I will ask the Father, and he will give you another Advocate to be with you always, the Spirit of truth, which the world cannot accept, because it neither sees nor knows it. But you know it, because it remains with you, and will be in you. (John 14: 16-18)

I love the words of the Jesuit poet Gerard Manley Hopkins in “God’s Grandeur.” He traces the beauty of the world as God created it, followed by its near destruction by man’s greed and materialism, but ending in sure hope through the Holy Spirit, the Lord and giver of life, the One who renews the face of the earth.

And all is seared with trade; bleared, smeared with toil;
And wears man’s smudge and shares man’s smell: the soil
Is bare now, nor can foot feel, being shod.

And for all this, nature is never spent;
There lives the dearest freshness deep down things;
And though the last lights off the black West went
Oh, morning, at the brown brink eastward, springs—

Because the Holy Ghost over the bent
World broods with warm breast
and with ah! bright wings.

Trinity 1

Mysteries

I confess: I’m not much of a Rosary person, but today I thought I’d try it. A few of us neighbors gather every other week for an hour of prayer. We each volunteer an intention – might be personal or global – and then follow with a decade of the Rosary. Since from last night I still had the beads in my pocket, it seemed that this would be a good place to fasten my thoughts while I took a walk.

It’s Thursday, which I remember to be the day for Joyful Mysteries. The more recent topic of meditation – the “Luminous Mysteries” as introduced by Pope Saint John Paul – is still too new for me to recall, so I kept to the ones I learned as a youngster.

Right off the bat, I had questions. Who were these people and events we’re called to meditate on?

We had two women at the opposite ends of their life. Elizabeth: too old to bear a child and who is already six months pregnant.

Mary, in particular, a mere child by our standards, was faced with a totally unexpected – indeed impossible – pregnancy. Elizabeth’s was the spectacular event; Mary’s was the scandalous one. What would we think if the girl next door, maybe a sophomore or junior in high school, became pregnant? What a disgrace for her family! Would they have it (the child) aborted? Would they have Mary go away for a while (which is actually what Mary did when she went to visit Elizabeth), and then return as though finishing up a vacation or a course of study out of town? I remember a classmate who was absent for quite a while due to an “appendectomy.” Uh-huh.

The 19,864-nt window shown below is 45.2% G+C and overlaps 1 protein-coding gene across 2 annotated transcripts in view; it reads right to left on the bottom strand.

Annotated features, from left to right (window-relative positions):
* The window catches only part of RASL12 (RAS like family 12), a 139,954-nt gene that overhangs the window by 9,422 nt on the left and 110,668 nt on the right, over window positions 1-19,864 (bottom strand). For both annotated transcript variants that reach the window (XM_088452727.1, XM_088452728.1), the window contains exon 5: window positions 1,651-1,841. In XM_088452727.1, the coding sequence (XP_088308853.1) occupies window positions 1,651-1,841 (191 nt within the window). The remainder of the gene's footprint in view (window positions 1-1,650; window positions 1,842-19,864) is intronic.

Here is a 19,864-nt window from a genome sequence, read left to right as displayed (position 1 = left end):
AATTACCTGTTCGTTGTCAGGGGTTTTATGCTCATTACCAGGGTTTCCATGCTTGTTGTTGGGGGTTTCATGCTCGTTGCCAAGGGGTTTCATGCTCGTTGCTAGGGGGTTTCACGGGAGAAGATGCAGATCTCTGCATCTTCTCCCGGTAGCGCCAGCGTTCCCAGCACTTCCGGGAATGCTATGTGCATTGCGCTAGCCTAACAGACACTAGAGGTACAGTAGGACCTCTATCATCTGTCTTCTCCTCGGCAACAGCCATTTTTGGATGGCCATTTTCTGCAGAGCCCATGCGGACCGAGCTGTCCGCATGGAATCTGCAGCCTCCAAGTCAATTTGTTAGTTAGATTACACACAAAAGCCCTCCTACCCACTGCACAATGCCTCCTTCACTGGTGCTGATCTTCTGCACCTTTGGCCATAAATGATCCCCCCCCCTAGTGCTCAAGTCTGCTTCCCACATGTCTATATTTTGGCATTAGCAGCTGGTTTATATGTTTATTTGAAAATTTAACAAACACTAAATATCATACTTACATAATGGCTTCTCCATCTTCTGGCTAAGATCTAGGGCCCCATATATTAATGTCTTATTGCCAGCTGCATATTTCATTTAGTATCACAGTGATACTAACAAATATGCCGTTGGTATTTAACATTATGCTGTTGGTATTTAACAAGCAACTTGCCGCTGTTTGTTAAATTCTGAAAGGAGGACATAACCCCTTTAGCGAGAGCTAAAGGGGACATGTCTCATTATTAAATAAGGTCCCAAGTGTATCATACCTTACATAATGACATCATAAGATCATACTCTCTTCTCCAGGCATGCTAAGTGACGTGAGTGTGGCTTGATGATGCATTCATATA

And what kind of man would stoop to marrying this scandal-laden girl?

No one knew the truth of the situation which had been carefully kept under wraps, but that didn’t stop people from improvising and judging, I’m sure.

Apart from this scandalous history, there was nothing spectacular about this family. If anything, the wonder only grew as this supposed “illegitimate” son grew.  Isn’t this the carpenter’s son? What good can come out of Galilee? By what authority do you do these things? We know who our father is.

Surely, if God were actually to send his Son, wouldn’t he have given him a “good” family to come from? A place renowned for its scholars? Surely God would have, should have, seen to it that his Son would have been given a proper education – the equivalent, say, of Harvard or Yale where he’d have studied Scripture with the esteemed Rabbis, the venerated theologians of that day, people equipped to know what God meant when he spoke through the Scriptures. Why pick someone with no pedigree and no credentials? How apt to call these events “mysteries”!

Even before Vatican II, it did occasionally occur to us that ALL are called to holiness, even the unschooled, the unapproved, and even (please, God, forgive us!) the sinful.

There are still some cobwebs in the corners, situations where we feel it’s our bounden duty to get rid of those people so that we can have a religion that’s the rightful owner of all truth and goodness.

Do let’s sweep away the cobwebs, not the people!

It is not the healthy who need a physician, but the unwell.